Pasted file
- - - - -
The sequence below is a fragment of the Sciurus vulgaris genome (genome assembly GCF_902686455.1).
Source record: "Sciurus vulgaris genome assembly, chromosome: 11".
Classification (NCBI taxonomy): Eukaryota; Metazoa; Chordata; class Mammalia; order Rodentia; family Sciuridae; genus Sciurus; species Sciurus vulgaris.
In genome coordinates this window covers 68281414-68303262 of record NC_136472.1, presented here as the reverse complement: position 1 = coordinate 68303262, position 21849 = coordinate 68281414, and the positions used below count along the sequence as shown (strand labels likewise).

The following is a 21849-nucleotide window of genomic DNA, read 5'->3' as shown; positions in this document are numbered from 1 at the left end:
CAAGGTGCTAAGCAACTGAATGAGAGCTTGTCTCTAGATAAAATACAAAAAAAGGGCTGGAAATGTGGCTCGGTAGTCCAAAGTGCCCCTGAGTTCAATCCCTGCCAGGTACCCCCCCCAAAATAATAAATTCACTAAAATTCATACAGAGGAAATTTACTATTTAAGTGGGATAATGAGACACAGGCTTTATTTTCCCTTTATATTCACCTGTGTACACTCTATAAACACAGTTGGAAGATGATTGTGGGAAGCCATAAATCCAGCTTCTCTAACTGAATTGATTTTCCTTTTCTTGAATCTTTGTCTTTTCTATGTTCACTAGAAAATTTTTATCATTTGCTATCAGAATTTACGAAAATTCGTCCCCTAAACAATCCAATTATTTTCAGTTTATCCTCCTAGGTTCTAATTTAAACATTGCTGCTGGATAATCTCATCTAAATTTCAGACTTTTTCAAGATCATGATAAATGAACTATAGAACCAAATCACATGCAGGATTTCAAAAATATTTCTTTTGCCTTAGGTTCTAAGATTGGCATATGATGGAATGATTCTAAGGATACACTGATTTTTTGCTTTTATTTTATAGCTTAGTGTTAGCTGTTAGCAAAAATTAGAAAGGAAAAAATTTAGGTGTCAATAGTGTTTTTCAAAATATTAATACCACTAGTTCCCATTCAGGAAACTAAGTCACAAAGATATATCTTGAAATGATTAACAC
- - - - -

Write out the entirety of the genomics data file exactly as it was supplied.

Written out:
The sequence below is a fragment of the Sciurus vulgaris genome (genome assembly GCF_902686455.1).
Source record: "Sciurus vulgaris genome assembly, chromosome: 11".
Classification (NCBI taxonomy): Eukaryota; Metazoa; Chordata; class Mammalia; order Rodentia; family Sciuridae; genus Sciurus; species Sciurus vulgaris.
In genome coordinates this window covers 68281414-68303262 of record NC_136472.1, presented here as the reverse complement: position 1 = coordinate 68303262, position 21849 = coordinate 68281414, and the positions used below count along the sequence as shown (strand labels likewise).

The following is a 21849-nucleotide window of genomic DNA, read 5'->3' as shown; positions in this document are numbered from 1 at the left end:
CAAGGTGCTAAGCAACTGAATGAGAGCTTGTCTCTAGATAAAATACAAAAAAAGGGCTGGAAATGTGGCTCGGTAGTCCAAAGTGCCCCTGAGTTCAATCCCTGCCAGGTACCCCCCCCAAAATAATAAATTCACTAAAATTCATACAGAGGAAATTTACTATTTAAGTGGGATAATGAGACACAGGCTTTATTTTCCCTTTATATTCACCTGTGTACACTCTATAAACACAGTTGGAAGATGATTGTGGGAAGCCATAAATCCAGCTTCTCTAACTGAATTGATTTTCCTTTTCTTGAATCTTTGTCTTTTCTATGTTCACTAGAAAATTTTTATCATTTGCTATCAGAATTTACGAAAATTCGTCCCCTAAACAATCCAATTATTTTCAGTTTATCCTCCTAGGTTCTAATTTAAACATTGCTGCTGGATAATCTCATCTAAATTTCAGACTTTTTCAAGATCATGATAAATGAACTATAGAACCAAATCACATGCAGGATTTCAAAAATATTTCTTTTGCCTTAGGTTCTAAGATTGGCATATGATGGAATGATTCTAAGGATACACTGATTTTTTGCTTTTATTTTATAGCTTAGTGTTAGCTGTTAGCAAAAATTAGAAAGGAAAAAATTTAGGTGTCAATAGTGTTTTTCAAAATATTAATACCACTAGTTCCCATTCAGGAAACTAAGTCACAAAGATATATCTTGAAATGATTAACAC